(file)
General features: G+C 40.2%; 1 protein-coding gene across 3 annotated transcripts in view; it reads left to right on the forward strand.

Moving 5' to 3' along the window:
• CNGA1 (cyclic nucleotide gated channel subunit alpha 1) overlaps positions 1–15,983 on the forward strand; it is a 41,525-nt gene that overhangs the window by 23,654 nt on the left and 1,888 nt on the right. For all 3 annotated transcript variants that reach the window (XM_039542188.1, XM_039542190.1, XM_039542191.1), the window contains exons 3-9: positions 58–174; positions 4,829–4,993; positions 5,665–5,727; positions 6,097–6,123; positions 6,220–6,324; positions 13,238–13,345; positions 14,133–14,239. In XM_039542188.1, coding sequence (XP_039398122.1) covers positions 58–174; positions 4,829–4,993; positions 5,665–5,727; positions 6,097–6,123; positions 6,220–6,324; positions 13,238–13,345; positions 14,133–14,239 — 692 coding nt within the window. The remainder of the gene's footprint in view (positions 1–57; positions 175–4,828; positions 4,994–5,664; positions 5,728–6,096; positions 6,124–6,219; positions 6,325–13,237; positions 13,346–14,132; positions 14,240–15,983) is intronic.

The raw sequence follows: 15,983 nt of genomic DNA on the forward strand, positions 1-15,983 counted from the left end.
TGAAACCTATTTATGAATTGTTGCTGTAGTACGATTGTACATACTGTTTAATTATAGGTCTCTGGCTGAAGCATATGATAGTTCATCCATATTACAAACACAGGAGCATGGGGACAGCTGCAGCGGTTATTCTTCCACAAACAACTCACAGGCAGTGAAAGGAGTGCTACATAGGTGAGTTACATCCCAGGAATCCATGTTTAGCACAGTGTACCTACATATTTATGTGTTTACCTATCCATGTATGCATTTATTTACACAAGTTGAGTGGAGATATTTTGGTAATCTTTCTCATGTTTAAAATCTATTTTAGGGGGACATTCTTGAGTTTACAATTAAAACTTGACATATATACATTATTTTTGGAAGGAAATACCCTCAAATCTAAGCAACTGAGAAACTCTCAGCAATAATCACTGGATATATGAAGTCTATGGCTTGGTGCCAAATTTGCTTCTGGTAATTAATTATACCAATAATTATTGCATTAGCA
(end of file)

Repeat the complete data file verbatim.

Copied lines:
General features: G+C 40.2%; 1 protein-coding gene across 3 annotated transcripts in view; it reads left to right on the forward strand.

Moving 5' to 3' along the window:
• CNGA1 (cyclic nucleotide gated channel subunit alpha 1) overlaps positions 1–15,983 on the forward strand; it is a 41,525-nt gene that overhangs the window by 23,654 nt on the left and 1,888 nt on the right. For all 3 annotated transcript variants that reach the window (XM_039542188.1, XM_039542190.1, XM_039542191.1), the window contains exons 3-9: positions 58–174; positions 4,829–4,993; positions 5,665–5,727; positions 6,097–6,123; positions 6,220–6,324; positions 13,238–13,345; positions 14,133–14,239. In XM_039542188.1, coding sequence (XP_039398122.1) covers positions 58–174; positions 4,829–4,993; positions 5,665–5,727; positions 6,097–6,123; positions 6,220–6,324; positions 13,238–13,345; positions 14,133–14,239 — 692 coding nt within the window. The remainder of the gene's footprint in view (positions 1–57; positions 175–4,828; positions 4,994–5,664; positions 5,728–6,096; positions 6,124–6,219; positions 6,325–13,237; positions 13,346–14,132; positions 14,240–15,983) is intronic.

The raw sequence follows: 15,983 nt of genomic DNA on the forward strand, positions 1-15,983 counted from the left end.
TGAAACCTATTTATGAATTGTTGCTGTAGTACGATTGTACATACTGTTTAATTATAGGTCTCTGGCTGAAGCATATGATAGTTCATCCATATTACAAACACAGGAGCATGGGGACAGCTGCAGCGGTTATTCTTCCACAAACAACTCACAGGCAGTGAAAGGAGTGCTACATAGGTGAGTTACATCCCAGGAATCCATGTTTAGCACAGTGTACCTACATATTTATGTGTTTACCTATCCATGTATGCATTTATTTACACAAGTTGAGTGGAGATATTTTGGTAATCTTTCTCATGTTTAAAATCTATTTTAGGGGGACATTCTTGAGTTTACAATTAAAACTTGACATATATACATTATTTTTGGAAGGAAATACCCTCAAATCTAAGCAACTGAGAAACTCTCAGCAATAATCACTGGATATATGAAGTCTATGGCTTGGTGCCAAATTTGCTTCTGGTAATTAATTATACCAATAATTATTGCATTAGCA